It went from the ridiculous to the sublime for the Wellington Dukes this weekend as they took three out a four possible points in one of strangest ways imaginable.
The locals played into a scoreless tie against the visiting Whitby Fury on Friday night before shifting the offence into high gear on Sunday and mounting the Lindsay Muskies to the tune of 9-0.
Wellington (15-3-6) was able to build on its lead in the Ontario Junior Hockey League’s East Division with a regulation tie and a win, however, facing two teams with a combined six wins in 37 games, one could hardly fault the first-place Dukes in expecting to bag the full compliment of points available.
It was another slow start for Wellington on Friday and if there’s been one Achilles heel for the young squad through 24 games, it’s been the ability to answer the opening bell.
“We got off to a slow start on Friday and missed an opportunity to jump on them early and it cost us,” Wellington Dukes General Manager and Associate Coach Ryan Woodward told the Gazette Monday.
Whitby would outshoot Wellington 10-7 in the opening stanza and but it was the Dukes who responded with more offensive zone presence in the second period, out shooting the visitors 17-5.
Colin Doyle had a glorious chance to open the scoring, taking a Mitch Martan feed in the hash mark area but roofed the puck out of play just before colliding with Whitby netminder Nate McDonald who was spectacular all game long.
“(McDonald) is a high-end goaltender in this league and we were guilty of letting him feel the puck early and seeing it,” Woodward added.
In the Wellington net, Jonah Capriotti wasn’t assigned as heavy a work load but was more than equal to the task of foiling the Whitby shooters.
The game went scoreless through the final frame and the first overtime in which Wellington found iron behind McDonald during a powerplay but the Dukes couldn’t tickle the twine.
In the second five-minute overtime that was played three skaters aside, Wellington would outshoot Whitby 7-2 but again came up dry and the first 0-0 tie the Dukes have been involved in in over a decade was in the books.
While the online stats only go back as far as 2005-06, it’s quite likely this was Wellington’s first scoreless draw since before some of the players on its roster were born.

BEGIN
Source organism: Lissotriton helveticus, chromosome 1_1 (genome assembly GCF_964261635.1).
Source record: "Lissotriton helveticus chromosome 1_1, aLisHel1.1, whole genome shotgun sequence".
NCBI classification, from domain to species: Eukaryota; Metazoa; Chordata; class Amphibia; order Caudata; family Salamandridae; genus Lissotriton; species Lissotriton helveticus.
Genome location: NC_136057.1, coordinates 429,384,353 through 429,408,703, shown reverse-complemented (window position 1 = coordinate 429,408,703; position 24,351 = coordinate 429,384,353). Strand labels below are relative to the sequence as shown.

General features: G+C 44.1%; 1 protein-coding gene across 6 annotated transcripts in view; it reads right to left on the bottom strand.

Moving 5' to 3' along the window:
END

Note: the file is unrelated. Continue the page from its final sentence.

One watcher said Friday’s outcome was as rare a hockey happening as seeing Big Foot riding a unicorn over the hills of Hillier.
Capriotti made 32 stops while McDonald was tested 45 times.
On Sunday, if Wellington had any worries about being blanked a second time by a team languishing in the bottom of a division, they didn’t show it.
Andrew Rinaldi and Teddy McGeen scored inside the first ten minutes and there was no stopping Wellington as the goals kept coming en route to a 9-0 whitewash.
“It was a better start but we felt it was a bit sloppy,” Woodward said of the game. “The key in those type of games is not to build bad habits and still make plays at full speed. I thought as the game wore on, guys started to bear down and get heavier on the puck.”
Rinaldi’s second of the game was an example of the speed the young Montreal native posses as he skated full tilt to a rolling puck just outside the circle and blasted a slap shot through Lindsay starter Blake Curran.
The Dukes forward then went sliding into the end boards and had to be helped off but was no worse for wear.
Wellington’s fourth goal was another thing of beauty as Eric Uba nearly blew a tire in his own end, dangled through a pair of Muskies, looked pass as he approached the Lindsay net on an odd-man rush and then beat Curran through the wickets.
Goals by defencemen Declan Carlile, Zach Uens and Mason Snell were followed by goals by Mitch Martan and Mitch Mendonca as the Dukes spread out the scoring.
Despite nine goals allowed, Curran kept this game from getting out of hand early with several ten bell saves and his work should be noted.
In the other net, Capriotti was steady and picked up his second shutout of the weekend and his fourth of the campaign.
While many of his 26 stops could have been made from a Barcalounger, there were a couple of sequences where the Mount Hope native was able to recover loose pucks laying in his feet in the crease after a rare flurry in the Wellington defensive zone.
“He’s on a role right now and we’ve been riding it,” Woodward said of Wellington’s goaltending.
“We’ve been very fortunate to have the depth we have at that position.”
Wellington will draw the visiting Newmarket Hurricanes on Friday and then make their second and final trip of the season into the Aurora Community Centre on Saturday night.
Friday’s contest will see the locals wear special camouflage patterned jerseys in honour of the Wounded Warriors program.
The sweaters will be available to be bid on during the game via silent auction.